God of Carnage – Monsters on Maple Street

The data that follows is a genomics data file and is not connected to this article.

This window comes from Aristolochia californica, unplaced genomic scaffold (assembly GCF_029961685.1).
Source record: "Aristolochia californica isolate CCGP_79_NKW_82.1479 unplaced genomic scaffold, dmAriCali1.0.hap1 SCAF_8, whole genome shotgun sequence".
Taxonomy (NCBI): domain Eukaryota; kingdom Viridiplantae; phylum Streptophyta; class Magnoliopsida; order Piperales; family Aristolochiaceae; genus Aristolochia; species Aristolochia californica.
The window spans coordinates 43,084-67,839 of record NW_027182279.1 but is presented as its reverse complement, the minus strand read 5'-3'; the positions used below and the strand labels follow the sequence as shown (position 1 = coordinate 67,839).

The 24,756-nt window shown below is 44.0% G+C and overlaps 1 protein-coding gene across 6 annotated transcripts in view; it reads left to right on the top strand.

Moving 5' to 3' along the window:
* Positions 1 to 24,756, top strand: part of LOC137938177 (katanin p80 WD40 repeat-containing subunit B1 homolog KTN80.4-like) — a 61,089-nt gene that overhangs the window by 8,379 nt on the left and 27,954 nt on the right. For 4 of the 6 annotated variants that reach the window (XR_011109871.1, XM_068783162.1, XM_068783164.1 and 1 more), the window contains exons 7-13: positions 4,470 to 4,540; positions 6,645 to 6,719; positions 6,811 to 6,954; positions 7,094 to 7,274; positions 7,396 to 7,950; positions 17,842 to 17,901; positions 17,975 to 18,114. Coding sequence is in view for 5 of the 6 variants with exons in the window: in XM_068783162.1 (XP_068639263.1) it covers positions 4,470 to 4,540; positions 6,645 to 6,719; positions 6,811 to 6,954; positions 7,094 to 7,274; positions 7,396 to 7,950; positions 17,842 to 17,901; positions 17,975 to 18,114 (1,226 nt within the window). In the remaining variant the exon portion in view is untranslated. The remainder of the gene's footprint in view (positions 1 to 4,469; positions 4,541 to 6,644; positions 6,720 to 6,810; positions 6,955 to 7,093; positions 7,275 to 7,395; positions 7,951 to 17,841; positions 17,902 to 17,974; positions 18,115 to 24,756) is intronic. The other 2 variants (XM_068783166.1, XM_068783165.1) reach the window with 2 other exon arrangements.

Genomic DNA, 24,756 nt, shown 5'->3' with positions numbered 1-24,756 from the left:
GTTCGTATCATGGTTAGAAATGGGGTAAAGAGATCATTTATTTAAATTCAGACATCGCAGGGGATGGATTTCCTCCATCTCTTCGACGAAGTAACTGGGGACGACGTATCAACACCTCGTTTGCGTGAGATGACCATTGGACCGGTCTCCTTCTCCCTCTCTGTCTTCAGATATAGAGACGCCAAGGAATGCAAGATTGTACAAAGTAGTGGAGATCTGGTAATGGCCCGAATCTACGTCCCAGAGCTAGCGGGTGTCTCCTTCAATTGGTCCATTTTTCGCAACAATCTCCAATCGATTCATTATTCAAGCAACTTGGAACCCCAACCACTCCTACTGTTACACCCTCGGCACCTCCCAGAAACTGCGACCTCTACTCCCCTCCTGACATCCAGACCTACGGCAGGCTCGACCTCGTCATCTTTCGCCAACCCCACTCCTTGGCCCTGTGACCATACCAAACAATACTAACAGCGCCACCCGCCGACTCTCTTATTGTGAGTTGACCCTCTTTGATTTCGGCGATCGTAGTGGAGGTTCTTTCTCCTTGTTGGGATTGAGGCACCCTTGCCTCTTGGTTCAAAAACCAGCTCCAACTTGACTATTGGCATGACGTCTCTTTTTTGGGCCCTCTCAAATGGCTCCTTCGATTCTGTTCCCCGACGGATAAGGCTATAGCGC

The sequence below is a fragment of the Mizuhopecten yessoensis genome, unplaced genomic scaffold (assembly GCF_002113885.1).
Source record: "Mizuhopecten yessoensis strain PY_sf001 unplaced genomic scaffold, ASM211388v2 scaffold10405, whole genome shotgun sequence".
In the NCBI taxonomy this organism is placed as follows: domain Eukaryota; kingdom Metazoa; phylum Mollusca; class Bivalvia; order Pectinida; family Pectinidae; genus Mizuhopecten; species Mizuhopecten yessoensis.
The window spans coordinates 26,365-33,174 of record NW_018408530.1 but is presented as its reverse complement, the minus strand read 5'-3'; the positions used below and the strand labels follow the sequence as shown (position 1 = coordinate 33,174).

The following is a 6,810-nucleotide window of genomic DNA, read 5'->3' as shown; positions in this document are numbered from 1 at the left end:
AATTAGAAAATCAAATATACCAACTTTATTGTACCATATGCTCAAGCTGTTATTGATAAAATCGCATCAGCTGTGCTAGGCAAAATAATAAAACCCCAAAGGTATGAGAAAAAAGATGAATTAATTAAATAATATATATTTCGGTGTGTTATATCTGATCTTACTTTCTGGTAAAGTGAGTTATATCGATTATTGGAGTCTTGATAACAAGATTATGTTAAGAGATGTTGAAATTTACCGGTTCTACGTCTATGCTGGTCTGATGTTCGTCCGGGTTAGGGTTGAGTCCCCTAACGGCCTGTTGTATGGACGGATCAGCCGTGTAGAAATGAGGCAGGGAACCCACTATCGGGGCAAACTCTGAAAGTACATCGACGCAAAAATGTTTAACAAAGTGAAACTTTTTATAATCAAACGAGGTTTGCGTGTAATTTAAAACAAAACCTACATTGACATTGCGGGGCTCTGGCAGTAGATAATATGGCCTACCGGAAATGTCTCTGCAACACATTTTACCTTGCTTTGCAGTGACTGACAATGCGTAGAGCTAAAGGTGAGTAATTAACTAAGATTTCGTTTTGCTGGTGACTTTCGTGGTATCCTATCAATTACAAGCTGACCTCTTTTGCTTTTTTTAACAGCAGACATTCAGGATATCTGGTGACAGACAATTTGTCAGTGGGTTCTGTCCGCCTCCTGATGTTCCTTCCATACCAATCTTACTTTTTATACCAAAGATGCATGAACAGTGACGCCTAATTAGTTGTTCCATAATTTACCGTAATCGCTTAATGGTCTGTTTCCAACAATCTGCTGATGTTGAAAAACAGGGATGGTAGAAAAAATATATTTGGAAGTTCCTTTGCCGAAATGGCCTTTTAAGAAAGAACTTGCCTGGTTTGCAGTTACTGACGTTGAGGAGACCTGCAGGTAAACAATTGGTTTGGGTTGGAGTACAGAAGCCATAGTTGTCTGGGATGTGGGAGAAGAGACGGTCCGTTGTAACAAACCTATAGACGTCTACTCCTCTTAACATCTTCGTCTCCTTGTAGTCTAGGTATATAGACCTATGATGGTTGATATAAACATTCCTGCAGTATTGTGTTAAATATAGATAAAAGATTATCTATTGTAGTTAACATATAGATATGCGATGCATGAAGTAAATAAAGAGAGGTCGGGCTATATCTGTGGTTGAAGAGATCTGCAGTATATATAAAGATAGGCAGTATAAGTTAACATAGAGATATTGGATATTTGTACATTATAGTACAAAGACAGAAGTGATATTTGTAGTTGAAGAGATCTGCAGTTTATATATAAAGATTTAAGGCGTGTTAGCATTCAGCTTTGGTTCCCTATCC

A REVIEW BY THE BAD ORACLE